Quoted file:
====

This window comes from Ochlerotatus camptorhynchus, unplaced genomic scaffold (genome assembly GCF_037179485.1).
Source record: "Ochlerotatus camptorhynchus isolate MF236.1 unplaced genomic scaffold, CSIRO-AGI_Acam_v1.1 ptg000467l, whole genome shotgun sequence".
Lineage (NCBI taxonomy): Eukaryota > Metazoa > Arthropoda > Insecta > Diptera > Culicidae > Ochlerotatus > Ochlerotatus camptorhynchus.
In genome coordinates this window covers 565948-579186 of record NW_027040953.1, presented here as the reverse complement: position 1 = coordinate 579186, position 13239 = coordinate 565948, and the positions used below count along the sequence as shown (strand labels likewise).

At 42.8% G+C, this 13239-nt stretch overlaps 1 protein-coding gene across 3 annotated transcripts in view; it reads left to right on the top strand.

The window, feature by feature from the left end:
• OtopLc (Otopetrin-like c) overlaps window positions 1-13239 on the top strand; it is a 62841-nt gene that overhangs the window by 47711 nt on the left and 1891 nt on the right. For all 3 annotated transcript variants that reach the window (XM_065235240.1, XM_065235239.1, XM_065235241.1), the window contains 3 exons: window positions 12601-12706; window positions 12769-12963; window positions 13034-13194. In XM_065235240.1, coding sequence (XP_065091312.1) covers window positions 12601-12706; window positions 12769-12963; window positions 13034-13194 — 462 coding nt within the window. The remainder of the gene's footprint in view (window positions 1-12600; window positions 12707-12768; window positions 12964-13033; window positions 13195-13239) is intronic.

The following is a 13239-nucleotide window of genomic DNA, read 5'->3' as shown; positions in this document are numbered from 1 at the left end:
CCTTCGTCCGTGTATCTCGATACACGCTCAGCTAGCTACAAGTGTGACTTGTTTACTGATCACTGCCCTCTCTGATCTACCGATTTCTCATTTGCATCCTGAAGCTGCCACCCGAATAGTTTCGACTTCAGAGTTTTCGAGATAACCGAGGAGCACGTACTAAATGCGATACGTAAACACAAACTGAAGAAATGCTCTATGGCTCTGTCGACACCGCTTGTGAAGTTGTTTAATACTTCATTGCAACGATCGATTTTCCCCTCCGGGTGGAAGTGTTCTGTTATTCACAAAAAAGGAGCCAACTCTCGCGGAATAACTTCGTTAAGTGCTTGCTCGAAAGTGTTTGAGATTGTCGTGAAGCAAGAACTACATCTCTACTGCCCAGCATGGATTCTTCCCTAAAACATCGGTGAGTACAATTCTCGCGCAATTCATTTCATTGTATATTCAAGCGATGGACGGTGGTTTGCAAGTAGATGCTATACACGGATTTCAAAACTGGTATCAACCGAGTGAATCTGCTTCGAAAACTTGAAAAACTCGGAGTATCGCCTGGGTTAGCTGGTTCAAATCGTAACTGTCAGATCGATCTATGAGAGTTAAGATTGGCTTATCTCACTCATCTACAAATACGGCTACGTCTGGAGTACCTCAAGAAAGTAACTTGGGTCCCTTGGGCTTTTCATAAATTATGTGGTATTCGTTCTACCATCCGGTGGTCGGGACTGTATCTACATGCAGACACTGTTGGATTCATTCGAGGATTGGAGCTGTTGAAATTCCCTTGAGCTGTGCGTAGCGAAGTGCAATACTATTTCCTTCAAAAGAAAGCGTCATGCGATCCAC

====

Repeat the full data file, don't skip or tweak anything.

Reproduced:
This window comes from Ochlerotatus camptorhynchus, unplaced genomic scaffold (genome assembly GCF_037179485.1).
Source record: "Ochlerotatus camptorhynchus isolate MF236.1 unplaced genomic scaffold, CSIRO-AGI_Acam_v1.1 ptg000467l, whole genome shotgun sequence".
Lineage (NCBI taxonomy): Eukaryota > Metazoa > Arthropoda > Insecta > Diptera > Culicidae > Ochlerotatus > Ochlerotatus camptorhynchus.
In genome coordinates this window covers 565948-579186 of record NW_027040953.1, presented here as the reverse complement: position 1 = coordinate 579186, position 13239 = coordinate 565948, and the positions used below count along the sequence as shown (strand labels likewise).

At 42.8% G+C, this 13239-nt stretch overlaps 1 protein-coding gene across 3 annotated transcripts in view; it reads left to right on the top strand.

The window, feature by feature from the left end:
• OtopLc (Otopetrin-like c) overlaps window positions 1-13239 on the top strand; it is a 62841-nt gene that overhangs the window by 47711 nt on the left and 1891 nt on the right. For all 3 annotated transcript variants that reach the window (XM_065235240.1, XM_065235239.1, XM_065235241.1), the window contains 3 exons: window positions 12601-12706; window positions 12769-12963; window positions 13034-13194. In XM_065235240.1, coding sequence (XP_065091312.1) covers window positions 12601-12706; window positions 12769-12963; window positions 13034-13194 — 462 coding nt within the window. The remainder of the gene's footprint in view (window positions 1-12600; window positions 12707-12768; window positions 12964-13033; window positions 13195-13239) is intronic.

The following is a 13239-nucleotide window of genomic DNA, read 5'->3' as shown; positions in this document are numbered from 1 at the left end:
CCTTCGTCCGTGTATCTCGATACACGCTCAGCTAGCTACAAGTGTGACTTGTTTACTGATCACTGCCCTCTCTGATCTACCGATTTCTCATTTGCATCCTGAAGCTGCCACCCGAATAGTTTCGACTTCAGAGTTTTCGAGATAACCGAGGAGCACGTACTAAATGCGATACGTAAACACAAACTGAAGAAATGCTCTATGGCTCTGTCGACACCGCTTGTGAAGTTGTTTAATACTTCATTGCAACGATCGATTTTCCCCTCCGGGTGGAAGTGTTCTGTTATTCACAAAAAAGGAGCCAACTCTCGCGGAATAACTTCGTTAAGTGCTTGCTCGAAAGTGTTTGAGATTGTCGTGAAGCAAGAACTACATCTCTACTGCCCAGCATGGATTCTTCCCTAAAACATCGGTGAGTACAATTCTCGCGCAATTCATTTCATTGTATATTCAAGCGATGGACGGTGGTTTGCAAGTAGATGCTATACACGGATTTCAAAACTGGTATCAACCGAGTGAATCTGCTTCGAAAACTTGAAAAACTCGGAGTATCGCCTGGGTTAGCTGGTTCAAATCGTAACTGTCAGATCGATCTATGAGAGTTAAGATTGGCTTATCTCACTCATCTACAAATACGGCTACGTCTGGAGTACCTCAAGAAAGTAACTTGGGTCCCTTGGGCTTTTCATAAATTATGTGGTATTCGTTCTACCATCCGGTGGTCGGGACTGTATCTACATGCAGACACTGTTGGATTCATTCGAGGATTGGAGCTGTTGAAATTCCCTTGAGCTGTGCGTAGCGAAGTGCAATACTATTTCCTTCAAAAGAAAGCGTCATGCGATCCAC